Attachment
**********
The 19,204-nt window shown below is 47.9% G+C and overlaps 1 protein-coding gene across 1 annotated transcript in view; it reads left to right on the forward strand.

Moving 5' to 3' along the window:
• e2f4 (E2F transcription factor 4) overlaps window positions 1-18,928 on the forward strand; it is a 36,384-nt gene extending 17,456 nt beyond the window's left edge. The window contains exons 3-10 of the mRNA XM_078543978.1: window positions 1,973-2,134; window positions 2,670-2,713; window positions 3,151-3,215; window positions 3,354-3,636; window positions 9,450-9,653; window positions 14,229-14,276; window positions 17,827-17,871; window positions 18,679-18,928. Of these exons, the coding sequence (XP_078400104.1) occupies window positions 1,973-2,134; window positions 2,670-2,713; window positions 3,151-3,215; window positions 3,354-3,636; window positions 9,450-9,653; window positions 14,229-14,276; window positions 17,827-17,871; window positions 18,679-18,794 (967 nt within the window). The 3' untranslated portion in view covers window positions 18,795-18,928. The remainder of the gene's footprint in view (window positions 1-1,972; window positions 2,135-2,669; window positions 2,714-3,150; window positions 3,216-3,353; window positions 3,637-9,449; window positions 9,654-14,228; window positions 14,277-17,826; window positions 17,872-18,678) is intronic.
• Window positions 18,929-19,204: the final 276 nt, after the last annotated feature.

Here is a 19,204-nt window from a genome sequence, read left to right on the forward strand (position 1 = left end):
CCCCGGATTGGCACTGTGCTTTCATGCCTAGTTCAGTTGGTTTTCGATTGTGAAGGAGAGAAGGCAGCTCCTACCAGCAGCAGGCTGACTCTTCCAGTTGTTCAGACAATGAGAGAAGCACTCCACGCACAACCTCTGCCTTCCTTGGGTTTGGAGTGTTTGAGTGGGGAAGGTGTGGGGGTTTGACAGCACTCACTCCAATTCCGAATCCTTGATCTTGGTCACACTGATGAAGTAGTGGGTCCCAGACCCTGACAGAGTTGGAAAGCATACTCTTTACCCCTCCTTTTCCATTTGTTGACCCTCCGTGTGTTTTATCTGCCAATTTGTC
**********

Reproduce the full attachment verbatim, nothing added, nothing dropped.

The 19,204-nt window shown below is 47.9% G+C and overlaps 1 protein-coding gene across 1 annotated transcript in view; it reads left to right on the forward strand.

Moving 5' to 3' along the window:
• e2f4 (E2F transcription factor 4) overlaps window positions 1-18,928 on the forward strand; it is a 36,384-nt gene extending 17,456 nt beyond the window's left edge. The window contains exons 3-10 of the mRNA XM_078543978.1: window positions 1,973-2,134; window positions 2,670-2,713; window positions 3,151-3,215; window positions 3,354-3,636; window positions 9,450-9,653; window positions 14,229-14,276; window positions 17,827-17,871; window positions 18,679-18,928. Of these exons, the coding sequence (XP_078400104.1) occupies window positions 1,973-2,134; window positions 2,670-2,713; window positions 3,151-3,215; window positions 3,354-3,636; window positions 9,450-9,653; window positions 14,229-14,276; window positions 17,827-17,871; window positions 18,679-18,794 (967 nt within the window). The 3' untranslated portion in view covers window positions 18,795-18,928. The remainder of the gene's footprint in view (window positions 1-1,972; window positions 2,135-2,669; window positions 2,714-3,150; window positions 3,216-3,353; window positions 3,637-9,449; window positions 9,654-14,228; window positions 14,277-17,826; window positions 17,872-18,678) is intronic.
• Window positions 18,929-19,204: the final 276 nt, after the last annotated feature.

Here is a 19,204-nt window from a genome sequence, read left to right on the forward strand (position 1 = left end):
CCCCGGATTGGCACTGTGCTTTCATGCCTAGTTCAGTTGGTTTTCGATTGTGAAGGAGAGAAGGCAGCTCCTACCAGCAGCAGGCTGACTCTTCCAGTTGTTCAGACAATGAGAGAAGCACTCCACGCACAACCTCTGCCTTCCTTGGGTTTGGAGTGTTTGAGTGGGGAAGGTGTGGGGGTTTGACAGCACTCACTCCAATTCCGAATCCTTGATCTTGGTCACACTGATGAAGTAGTGGGTCCCAGACCCTGACAGAGTTGGAAAGCATACTCTTTACCCCTCCTTTTCCATTTGTTGACCCTCCGTGTGTTTTATCTGCCAATTTGTC